In the end, this position was an apt fit for my skill set, and luckily the reporting structure shifted (3 times in 2 years), which helped to alleviate some of the stress and discomfort I initially experienced. But by the fall of 2011, other frustrations with the job and with the agency in general were starting to build up and affect my overall quality of life beyond the workplace.

So I started to explore my options. At the same time, I started to work on figuring out how I could be at peace with the situation, given that I really didn't want to leave PPMM and that I certainly didn't want to leave without another job in hand. After a couple of months, I had succeeded (mostly) in coming to terms with what was going on at PPMM, although I still had moments when the toxicity of the work environment impacted me. To counteract these feelings, I kept reminding myself of the good things about PPMM - the mission, a select handful of colleagues, flexible scheduling, generous FTO policy, etc. But I also kept my eyes open for other opportunities.

At one point, when I was feeling almost at the end of my tether, I remember thinking that I would give myself until the end of the year (2011) to find something new. And as it turns out, my timing wasn't too far off.

In early October, I applied for a position with PPLM (Massachusetts) and had a brief phone screening during a layover at the Dulles airport when Mr. E and I were on our way to Geneva. It became clear very quickly that the compensation package allocated for that position wasn't sufficient, especially given that we'd have to cover all of our relocation expenses. However, having the opportunity to consider the potential of such a transition was quite revealing, as both Mr. E and I had hesitations about moving back to a colder and more humid climate, and we realized that we really weren't ready to leave Sacramento. So I re-focused my efforts on possibilities in this area, which of course restricted my options. Good thing I had already adjusted my mindset at that point to be more content with the status quo at PPMM!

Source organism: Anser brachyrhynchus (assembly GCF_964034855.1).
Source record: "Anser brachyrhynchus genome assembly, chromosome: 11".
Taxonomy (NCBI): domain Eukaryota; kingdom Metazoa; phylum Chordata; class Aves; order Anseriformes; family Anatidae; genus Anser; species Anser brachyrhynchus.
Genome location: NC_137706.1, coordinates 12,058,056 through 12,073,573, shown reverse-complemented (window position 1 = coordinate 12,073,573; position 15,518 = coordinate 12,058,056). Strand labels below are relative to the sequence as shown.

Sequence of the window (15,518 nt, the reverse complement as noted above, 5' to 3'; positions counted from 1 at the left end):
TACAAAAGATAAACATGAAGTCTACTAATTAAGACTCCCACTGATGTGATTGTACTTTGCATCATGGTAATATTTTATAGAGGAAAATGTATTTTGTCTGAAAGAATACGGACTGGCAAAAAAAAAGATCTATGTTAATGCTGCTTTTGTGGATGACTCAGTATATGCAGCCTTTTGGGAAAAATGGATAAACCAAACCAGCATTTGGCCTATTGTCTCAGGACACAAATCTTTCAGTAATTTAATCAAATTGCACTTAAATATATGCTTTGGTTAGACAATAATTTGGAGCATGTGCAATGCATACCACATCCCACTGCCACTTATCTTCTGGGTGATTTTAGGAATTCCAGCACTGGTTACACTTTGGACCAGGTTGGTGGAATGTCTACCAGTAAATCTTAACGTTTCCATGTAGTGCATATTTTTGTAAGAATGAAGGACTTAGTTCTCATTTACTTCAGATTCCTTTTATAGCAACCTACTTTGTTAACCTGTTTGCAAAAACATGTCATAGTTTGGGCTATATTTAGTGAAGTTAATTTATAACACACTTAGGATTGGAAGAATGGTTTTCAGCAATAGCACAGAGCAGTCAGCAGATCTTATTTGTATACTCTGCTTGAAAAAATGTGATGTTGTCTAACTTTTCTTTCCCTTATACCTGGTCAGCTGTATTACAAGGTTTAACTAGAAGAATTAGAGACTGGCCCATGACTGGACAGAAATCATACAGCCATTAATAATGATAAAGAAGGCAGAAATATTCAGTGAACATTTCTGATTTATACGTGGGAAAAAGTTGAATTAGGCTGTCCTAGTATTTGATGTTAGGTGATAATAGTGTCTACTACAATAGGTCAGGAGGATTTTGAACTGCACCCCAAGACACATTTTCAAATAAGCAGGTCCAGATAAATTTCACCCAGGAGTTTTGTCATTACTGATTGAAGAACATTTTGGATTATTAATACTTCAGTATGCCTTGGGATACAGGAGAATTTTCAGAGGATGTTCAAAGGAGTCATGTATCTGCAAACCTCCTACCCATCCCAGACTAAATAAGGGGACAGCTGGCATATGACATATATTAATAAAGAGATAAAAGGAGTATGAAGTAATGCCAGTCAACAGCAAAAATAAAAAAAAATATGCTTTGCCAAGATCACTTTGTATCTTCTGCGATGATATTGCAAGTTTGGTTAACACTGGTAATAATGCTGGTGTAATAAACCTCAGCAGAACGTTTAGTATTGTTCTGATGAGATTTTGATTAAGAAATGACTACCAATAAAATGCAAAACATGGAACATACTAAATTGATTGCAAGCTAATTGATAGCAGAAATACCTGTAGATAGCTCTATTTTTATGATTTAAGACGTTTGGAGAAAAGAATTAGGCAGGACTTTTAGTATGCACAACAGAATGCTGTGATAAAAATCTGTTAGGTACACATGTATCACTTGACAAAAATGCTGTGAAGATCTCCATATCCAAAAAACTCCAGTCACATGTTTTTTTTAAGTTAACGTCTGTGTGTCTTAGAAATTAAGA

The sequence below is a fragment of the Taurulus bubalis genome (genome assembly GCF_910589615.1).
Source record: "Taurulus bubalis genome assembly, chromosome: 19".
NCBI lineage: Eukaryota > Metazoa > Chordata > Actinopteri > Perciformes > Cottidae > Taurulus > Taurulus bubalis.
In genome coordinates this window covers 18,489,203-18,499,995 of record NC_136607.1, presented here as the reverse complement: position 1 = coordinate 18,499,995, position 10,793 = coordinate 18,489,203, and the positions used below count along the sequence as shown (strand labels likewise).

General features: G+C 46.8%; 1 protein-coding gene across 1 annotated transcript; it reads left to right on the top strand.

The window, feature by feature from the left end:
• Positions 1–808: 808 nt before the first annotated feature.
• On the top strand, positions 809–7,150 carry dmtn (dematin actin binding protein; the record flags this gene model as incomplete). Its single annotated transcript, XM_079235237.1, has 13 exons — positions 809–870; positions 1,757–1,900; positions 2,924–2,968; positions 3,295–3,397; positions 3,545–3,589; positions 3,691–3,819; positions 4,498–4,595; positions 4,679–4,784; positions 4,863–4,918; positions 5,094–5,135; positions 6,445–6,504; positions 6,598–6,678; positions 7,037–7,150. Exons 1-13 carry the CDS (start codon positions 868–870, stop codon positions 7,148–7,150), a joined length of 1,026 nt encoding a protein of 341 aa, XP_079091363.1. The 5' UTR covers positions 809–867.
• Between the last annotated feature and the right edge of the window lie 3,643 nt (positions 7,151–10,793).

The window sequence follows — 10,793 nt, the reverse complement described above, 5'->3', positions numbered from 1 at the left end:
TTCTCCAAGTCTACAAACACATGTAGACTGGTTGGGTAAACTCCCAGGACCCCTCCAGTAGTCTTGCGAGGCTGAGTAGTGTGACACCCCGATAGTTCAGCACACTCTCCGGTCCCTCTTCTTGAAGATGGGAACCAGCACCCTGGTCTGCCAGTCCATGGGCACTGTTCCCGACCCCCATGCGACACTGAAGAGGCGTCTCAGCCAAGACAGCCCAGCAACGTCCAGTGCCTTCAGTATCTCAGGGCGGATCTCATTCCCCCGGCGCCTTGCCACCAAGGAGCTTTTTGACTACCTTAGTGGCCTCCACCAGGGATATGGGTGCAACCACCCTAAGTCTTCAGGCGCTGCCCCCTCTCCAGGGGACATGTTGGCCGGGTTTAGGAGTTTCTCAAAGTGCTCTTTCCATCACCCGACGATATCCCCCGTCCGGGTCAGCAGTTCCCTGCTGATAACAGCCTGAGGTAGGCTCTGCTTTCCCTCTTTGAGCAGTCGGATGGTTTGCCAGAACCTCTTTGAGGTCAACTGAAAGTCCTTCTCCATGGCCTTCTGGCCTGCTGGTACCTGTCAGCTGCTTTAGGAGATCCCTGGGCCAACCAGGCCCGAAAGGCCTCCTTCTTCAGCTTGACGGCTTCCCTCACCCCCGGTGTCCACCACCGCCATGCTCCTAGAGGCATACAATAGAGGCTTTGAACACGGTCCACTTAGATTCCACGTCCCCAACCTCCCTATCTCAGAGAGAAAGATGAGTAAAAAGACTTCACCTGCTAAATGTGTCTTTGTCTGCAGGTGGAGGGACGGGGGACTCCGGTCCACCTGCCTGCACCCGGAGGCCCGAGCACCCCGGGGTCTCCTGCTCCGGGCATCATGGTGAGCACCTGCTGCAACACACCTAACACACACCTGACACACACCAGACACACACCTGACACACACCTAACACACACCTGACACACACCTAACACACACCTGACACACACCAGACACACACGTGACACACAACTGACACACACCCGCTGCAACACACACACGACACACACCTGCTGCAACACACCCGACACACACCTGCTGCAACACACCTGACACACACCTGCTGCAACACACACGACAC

And in fact, I truly believe that my change in attitude resulted in having something great come my way. I submitted my application to the California Primary Care Association ( in early December and was called in for an interview just before Christmas. After a successful writing test and second interview, I received an offer to join CPCA as Assistant Director of Development in early January, and my first day with CPCA was January 31st (after the requisite 2 weeks notice plus some time off to visit Mom before beginning the new job).

From the first day on the job, I've been extremely happy with my decision. I immediately felt welcomed and valued at CPCA, and I'm surrounded by colleagues who are professional, motivated, dedicated, intelligent, friendly, and supportive. I feel like CPCA provides an environment in which I can thrive and grow. I'm working harder, but that's a welcome change in many ways, since it's a result of being truly empowered to do my job and use the skills for which I was hired. And besides, the Break Room at CPCA has a dishwasher and good coffee (Peet's, Seattle's Best, Starbucks, etc.) - what more could I want?! Seriously, though, so often it's those little aspects of an organization that can radiate out and affect the entire work environment, employee morale, and overall productivity.

I feel very fortunate to have found this opportunity with CPCA, and I'm definitely feeling truly engaged in my work for the first time in a long time, not to mention that my level of job satisfaction has risen exponentially over the past two months.

So although the story of work in 2011 revolved around challenges with job satisfaction, I'm confident that the story of 2012 will be quite different - in a good way!